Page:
The current generation of electric vehicles relies on lithium battery packs with an energy range between 16kWh and 53kWh. A single gallon of gasoline contains more than 36kWh of energy.
For an electric or hybrid electric vehicle (HEV), or any high-power battery system, to compete with an internal combustion engine (ICE) requires squeezing every bit of energy out of the batteries. To accomplish this, each individual cell within the pack has to be carefully monitored and controlled.
High power battery packs consist of a long string of series connected cells. Directly connected to each cell is a battery monitor IC, responsible for accurately measuring each cell voltage. This is no simple task, as the cells are positioned at various points along a very high voltage string that is subject to horrendous electrical spikes and electromagnetic interference (EMI).
>A battery management system (BMS) combines the cell voltage with current, temperature, and operating history, to continuously assess each cell's condition. It's a tough challenge, but with accurate monitoring and control, the driving range, reliability and safety of the battery pack can be maximized.
Batteries in an HEV or EV are expected to last 10 to 15 years, and they are considered to be at their end-of-life when they have lost 80 percent of their original capacity. Battery lifetime and reliability are maximized by restricting the operating state of charge by not allowing them to be fully charged or discharged.
A typical battery pack is operated in a restricted range, such as 20 percent SOC to 80 percent SOC, where SOC is the State-of-Charge. These SOC limits could be adjusted with age and operating conditions, such as high temperature environments. As a result of the limits, battery packs are not utilized to their full capacity. For example, operating a pack with 20 percent SOC to 80 percent SOC limits the usable SOC range to 60 percent.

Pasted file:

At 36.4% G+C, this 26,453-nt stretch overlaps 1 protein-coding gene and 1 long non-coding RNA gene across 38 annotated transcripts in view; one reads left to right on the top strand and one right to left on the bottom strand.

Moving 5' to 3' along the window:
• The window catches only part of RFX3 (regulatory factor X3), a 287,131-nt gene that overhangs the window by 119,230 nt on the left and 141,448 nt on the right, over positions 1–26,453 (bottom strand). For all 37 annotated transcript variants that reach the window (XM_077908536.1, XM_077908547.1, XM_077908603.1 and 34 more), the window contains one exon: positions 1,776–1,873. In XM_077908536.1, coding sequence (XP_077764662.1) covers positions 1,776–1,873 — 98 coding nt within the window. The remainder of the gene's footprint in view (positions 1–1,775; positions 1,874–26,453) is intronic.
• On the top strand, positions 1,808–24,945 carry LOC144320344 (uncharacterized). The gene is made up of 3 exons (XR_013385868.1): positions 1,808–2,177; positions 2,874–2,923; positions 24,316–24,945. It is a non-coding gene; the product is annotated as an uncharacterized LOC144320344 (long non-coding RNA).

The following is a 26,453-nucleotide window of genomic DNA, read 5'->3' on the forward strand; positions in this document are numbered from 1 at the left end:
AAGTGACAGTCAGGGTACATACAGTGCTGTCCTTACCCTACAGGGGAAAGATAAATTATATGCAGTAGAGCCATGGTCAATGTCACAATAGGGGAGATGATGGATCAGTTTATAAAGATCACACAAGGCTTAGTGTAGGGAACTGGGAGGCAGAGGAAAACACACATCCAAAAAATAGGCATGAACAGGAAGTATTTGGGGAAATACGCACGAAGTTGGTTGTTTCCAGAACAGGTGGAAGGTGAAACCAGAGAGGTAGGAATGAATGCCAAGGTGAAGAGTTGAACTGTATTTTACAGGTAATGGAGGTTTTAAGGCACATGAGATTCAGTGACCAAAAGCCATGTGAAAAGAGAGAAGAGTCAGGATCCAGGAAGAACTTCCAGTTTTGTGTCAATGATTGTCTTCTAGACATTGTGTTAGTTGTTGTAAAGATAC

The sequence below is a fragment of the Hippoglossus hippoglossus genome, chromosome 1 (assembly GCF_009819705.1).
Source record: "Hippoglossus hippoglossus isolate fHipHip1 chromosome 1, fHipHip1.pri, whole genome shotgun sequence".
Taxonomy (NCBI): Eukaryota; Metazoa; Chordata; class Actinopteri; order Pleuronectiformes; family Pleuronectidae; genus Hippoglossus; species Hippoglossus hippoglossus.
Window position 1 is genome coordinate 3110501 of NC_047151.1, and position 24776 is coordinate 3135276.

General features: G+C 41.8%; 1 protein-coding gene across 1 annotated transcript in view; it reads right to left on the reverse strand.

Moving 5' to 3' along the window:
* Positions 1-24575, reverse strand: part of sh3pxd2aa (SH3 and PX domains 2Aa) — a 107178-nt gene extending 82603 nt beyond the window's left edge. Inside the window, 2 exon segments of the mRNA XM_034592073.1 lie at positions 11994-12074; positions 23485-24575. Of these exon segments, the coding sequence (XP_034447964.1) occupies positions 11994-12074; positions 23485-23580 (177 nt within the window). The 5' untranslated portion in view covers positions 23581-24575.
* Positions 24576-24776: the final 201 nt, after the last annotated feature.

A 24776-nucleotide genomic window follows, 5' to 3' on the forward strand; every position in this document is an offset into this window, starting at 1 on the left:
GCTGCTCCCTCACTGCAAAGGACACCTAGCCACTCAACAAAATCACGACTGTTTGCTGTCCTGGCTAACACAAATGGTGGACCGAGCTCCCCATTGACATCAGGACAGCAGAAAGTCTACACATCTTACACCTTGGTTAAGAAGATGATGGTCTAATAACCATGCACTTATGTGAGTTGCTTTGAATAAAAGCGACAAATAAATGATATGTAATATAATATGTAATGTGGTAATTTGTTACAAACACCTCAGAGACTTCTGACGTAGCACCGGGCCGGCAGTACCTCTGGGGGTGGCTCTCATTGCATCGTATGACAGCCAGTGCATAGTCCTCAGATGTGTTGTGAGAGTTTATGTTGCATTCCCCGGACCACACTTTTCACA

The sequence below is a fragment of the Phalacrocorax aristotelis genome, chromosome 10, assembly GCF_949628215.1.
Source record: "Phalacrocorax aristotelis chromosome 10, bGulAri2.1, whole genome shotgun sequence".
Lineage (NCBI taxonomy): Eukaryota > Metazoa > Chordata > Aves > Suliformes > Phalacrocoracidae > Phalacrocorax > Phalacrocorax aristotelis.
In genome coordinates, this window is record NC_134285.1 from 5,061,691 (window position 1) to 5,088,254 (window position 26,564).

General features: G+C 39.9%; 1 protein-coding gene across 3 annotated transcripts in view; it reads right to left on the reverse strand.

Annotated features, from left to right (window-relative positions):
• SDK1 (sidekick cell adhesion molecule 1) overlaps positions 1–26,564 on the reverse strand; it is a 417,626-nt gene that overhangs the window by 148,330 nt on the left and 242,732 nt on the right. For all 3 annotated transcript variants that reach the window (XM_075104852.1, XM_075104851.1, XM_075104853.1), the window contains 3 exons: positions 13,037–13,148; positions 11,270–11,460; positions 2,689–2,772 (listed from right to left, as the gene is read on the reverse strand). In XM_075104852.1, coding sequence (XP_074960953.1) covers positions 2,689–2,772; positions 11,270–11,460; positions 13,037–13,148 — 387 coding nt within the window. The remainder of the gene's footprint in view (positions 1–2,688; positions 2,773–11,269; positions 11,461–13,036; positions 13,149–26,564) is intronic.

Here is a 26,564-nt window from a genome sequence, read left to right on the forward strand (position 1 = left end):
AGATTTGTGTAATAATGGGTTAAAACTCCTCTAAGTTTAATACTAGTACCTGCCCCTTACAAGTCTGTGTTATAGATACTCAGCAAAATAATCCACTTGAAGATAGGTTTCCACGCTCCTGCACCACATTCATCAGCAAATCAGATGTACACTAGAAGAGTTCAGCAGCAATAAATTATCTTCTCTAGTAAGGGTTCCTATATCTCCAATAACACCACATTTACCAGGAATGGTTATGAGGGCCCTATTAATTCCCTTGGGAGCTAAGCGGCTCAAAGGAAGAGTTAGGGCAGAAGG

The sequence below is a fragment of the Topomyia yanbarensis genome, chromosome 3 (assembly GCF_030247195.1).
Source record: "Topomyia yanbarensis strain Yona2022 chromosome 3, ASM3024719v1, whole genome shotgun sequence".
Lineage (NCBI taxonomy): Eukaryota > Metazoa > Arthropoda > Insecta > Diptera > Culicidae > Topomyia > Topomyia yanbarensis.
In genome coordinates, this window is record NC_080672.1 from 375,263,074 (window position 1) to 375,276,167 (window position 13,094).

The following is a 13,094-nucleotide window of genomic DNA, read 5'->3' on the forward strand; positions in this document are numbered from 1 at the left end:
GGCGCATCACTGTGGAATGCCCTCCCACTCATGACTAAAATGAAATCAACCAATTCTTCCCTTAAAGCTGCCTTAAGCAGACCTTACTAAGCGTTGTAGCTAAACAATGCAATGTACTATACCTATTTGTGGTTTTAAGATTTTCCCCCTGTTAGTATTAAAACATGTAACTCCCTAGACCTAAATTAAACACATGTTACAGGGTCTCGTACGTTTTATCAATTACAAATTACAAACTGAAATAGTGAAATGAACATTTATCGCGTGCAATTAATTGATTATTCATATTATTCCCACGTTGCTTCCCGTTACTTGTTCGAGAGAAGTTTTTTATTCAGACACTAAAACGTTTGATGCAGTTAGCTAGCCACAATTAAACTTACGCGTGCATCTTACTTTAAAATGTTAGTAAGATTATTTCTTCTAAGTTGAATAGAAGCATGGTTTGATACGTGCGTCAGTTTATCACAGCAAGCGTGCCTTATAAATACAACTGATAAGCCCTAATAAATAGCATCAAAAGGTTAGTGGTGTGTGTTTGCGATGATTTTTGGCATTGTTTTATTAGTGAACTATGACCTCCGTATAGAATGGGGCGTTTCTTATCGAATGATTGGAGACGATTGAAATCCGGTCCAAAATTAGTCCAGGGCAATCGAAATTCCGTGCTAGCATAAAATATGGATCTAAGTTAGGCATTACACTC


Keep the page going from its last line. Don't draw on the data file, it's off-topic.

The challenge for the BMS is to operate each cell as close to the limits as possible, without exceeding them. Amplifying the challenge, Lithium batteries exhibit a flat discharge curve over their operating range. As a result, there is a very small change in cell voltage over the operating range and the battery monitor must make very accurate measurements as part of the SOC calculation.
To illustrate the importance of cell measurement accuracy, consider the simplified lithium battery discharge curve shown below. This curve has a constant 5mV/percent (SOC) slope across the operating region. A battery pack operating within a 20 percent to 80 percent SOC range and a similar discharge characteristic will face a big penalty for poor cell voltage measurement accuracy.
Simplified Battery Discharge Curve
If the battery monitor has a cell voltage measurement error of ±10mV, a measured cell voltage of 3.75V could actually correspond to a real cell voltage between 3.74V and 3.76V., as shown below; This corresponds to an actual SOC range from 76 percent to 80 percent.